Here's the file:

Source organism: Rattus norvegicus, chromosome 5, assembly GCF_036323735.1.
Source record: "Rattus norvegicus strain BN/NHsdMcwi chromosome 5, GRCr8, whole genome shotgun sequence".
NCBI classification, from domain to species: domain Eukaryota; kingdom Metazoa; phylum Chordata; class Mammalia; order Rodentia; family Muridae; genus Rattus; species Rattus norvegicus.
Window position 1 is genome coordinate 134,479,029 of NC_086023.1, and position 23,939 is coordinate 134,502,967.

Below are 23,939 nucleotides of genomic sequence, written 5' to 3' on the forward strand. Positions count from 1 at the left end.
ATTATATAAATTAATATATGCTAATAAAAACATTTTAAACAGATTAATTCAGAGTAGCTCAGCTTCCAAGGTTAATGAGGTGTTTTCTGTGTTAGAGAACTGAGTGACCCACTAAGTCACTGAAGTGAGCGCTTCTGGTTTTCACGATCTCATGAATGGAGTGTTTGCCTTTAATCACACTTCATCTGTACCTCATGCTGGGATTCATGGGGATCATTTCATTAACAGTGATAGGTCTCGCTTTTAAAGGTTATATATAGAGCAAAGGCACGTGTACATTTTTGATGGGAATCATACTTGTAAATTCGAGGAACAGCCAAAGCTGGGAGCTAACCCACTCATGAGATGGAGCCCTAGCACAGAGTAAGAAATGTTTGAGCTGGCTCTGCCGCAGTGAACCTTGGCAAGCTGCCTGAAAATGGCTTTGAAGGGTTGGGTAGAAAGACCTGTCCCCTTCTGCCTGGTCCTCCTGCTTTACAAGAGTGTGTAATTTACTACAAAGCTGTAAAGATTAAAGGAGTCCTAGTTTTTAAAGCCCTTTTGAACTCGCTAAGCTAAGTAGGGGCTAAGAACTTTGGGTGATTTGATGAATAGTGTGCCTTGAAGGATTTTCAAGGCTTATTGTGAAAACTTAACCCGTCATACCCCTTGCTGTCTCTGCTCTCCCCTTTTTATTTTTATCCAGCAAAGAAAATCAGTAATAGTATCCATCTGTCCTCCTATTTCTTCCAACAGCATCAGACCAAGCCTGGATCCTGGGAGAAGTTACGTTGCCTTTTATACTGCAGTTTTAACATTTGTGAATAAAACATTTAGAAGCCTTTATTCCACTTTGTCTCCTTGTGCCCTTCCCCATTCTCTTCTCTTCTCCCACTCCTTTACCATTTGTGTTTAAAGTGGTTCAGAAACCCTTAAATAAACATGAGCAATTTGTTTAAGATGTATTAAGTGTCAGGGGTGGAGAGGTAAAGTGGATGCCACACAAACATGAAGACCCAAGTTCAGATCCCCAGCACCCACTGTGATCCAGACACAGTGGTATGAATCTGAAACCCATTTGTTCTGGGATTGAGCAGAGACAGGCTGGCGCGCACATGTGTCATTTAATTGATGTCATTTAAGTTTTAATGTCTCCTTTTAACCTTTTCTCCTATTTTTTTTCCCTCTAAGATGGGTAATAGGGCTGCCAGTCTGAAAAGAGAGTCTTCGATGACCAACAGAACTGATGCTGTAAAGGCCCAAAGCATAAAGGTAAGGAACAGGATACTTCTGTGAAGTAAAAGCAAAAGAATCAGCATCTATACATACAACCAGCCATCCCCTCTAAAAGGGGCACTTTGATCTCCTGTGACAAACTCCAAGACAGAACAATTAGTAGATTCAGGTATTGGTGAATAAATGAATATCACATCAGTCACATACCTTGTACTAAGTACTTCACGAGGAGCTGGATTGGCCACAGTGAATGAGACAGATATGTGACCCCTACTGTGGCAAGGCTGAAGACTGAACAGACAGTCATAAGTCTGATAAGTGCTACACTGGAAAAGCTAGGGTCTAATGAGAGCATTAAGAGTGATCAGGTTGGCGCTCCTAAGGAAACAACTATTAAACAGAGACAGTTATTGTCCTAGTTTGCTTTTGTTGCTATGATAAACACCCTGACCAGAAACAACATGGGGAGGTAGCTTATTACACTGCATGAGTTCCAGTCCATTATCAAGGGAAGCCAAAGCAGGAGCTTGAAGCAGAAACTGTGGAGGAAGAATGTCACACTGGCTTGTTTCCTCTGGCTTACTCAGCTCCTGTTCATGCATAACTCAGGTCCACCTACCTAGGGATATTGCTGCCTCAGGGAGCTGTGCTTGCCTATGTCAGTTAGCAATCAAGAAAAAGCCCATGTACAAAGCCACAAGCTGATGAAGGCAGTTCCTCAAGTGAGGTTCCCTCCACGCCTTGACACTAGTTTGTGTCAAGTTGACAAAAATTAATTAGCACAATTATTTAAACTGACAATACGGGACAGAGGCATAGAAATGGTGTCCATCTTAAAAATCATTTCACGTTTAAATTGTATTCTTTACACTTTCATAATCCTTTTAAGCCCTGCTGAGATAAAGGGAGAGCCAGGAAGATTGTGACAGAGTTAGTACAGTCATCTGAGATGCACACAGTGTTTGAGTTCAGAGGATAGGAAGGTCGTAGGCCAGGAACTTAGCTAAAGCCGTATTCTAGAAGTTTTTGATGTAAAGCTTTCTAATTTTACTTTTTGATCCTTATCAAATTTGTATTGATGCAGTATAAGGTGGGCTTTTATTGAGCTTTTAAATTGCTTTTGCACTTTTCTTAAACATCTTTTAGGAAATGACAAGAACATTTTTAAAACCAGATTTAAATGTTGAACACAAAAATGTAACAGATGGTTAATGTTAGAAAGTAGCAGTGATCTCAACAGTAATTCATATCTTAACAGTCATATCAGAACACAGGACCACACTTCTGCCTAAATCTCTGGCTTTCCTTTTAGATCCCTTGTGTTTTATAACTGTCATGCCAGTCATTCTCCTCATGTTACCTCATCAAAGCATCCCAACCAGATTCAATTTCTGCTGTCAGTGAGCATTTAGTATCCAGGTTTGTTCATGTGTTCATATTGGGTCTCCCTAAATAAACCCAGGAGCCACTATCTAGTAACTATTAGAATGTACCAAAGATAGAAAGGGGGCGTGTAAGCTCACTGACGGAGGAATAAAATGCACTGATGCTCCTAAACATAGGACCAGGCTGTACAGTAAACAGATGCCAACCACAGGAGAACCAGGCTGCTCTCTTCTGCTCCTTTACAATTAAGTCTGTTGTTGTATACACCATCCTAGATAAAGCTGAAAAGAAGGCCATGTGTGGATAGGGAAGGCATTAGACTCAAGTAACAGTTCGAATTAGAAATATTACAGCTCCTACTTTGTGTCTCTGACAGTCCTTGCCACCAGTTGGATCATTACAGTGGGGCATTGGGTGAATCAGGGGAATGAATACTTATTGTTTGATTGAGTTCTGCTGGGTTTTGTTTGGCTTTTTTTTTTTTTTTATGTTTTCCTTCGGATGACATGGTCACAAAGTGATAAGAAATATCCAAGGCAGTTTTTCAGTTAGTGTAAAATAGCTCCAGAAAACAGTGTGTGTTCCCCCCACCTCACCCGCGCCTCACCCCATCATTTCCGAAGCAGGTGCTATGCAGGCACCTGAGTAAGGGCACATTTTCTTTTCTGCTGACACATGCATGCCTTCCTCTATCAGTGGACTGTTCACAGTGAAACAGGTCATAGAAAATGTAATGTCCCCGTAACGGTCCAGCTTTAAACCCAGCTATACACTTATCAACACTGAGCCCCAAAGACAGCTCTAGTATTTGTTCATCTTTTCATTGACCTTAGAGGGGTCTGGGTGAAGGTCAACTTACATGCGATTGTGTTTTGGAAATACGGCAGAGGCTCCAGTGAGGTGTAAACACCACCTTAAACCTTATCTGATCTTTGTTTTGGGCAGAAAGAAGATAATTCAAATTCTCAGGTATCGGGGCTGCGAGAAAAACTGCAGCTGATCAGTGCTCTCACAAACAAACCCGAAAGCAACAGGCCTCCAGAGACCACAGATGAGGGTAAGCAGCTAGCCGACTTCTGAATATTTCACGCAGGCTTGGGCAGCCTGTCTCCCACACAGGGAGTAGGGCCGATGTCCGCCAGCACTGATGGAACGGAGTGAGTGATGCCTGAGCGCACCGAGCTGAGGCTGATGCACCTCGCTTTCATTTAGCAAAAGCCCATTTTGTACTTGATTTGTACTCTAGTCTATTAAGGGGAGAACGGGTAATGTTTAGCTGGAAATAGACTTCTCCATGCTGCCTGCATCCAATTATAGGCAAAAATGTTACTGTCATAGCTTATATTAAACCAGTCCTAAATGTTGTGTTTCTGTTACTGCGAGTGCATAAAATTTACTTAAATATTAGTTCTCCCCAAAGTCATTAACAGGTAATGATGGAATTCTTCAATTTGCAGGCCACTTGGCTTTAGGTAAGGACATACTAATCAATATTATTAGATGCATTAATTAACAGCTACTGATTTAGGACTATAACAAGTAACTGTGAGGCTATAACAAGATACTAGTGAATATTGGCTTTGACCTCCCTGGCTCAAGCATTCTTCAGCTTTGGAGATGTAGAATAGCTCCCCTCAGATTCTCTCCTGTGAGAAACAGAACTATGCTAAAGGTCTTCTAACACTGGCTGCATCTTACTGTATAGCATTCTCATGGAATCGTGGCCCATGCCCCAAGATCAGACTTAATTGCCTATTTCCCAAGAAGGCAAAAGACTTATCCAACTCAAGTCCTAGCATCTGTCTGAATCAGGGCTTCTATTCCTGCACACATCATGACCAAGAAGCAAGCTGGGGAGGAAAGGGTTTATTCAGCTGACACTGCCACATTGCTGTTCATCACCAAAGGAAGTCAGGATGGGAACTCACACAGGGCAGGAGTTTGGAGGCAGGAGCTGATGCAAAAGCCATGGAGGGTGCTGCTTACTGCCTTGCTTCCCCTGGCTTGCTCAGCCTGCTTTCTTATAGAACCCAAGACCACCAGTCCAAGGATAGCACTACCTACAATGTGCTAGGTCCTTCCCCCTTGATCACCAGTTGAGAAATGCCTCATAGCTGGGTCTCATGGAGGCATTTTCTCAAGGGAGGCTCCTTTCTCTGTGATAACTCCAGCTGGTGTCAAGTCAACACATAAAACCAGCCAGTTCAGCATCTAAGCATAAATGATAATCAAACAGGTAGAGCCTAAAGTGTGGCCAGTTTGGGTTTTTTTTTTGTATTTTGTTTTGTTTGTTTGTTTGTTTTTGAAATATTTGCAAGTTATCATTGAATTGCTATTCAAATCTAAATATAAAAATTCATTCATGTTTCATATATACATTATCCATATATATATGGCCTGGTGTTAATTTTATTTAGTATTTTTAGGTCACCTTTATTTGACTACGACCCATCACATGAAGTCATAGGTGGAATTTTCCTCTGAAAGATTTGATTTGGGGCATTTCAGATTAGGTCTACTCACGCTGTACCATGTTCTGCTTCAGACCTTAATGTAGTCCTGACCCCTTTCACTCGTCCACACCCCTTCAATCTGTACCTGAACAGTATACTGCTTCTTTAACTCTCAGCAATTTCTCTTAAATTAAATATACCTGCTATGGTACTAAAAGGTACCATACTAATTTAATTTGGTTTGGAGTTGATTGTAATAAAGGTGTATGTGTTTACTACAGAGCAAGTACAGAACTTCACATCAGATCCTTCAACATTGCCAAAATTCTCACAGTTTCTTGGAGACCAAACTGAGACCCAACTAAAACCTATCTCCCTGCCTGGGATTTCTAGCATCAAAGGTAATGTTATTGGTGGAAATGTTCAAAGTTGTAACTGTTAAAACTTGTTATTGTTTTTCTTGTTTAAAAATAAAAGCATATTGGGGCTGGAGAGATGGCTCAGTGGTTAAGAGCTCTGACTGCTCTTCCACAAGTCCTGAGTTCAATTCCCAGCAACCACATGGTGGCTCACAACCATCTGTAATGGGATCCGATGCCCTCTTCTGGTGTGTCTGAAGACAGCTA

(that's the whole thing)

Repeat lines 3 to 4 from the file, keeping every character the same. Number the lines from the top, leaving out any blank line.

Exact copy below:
NCBI classification, from domain to species: domain Eukaryota; kingdom Metazoa; phylum Chordata; class Mammalia; order Rodentia; family Muridae; genus Rattus; species Rattus norvegicus.
Window position 1 is genome coordinate 134,479,029 of NC_086023.1, and position 23,939 is coordinate 134,502,967.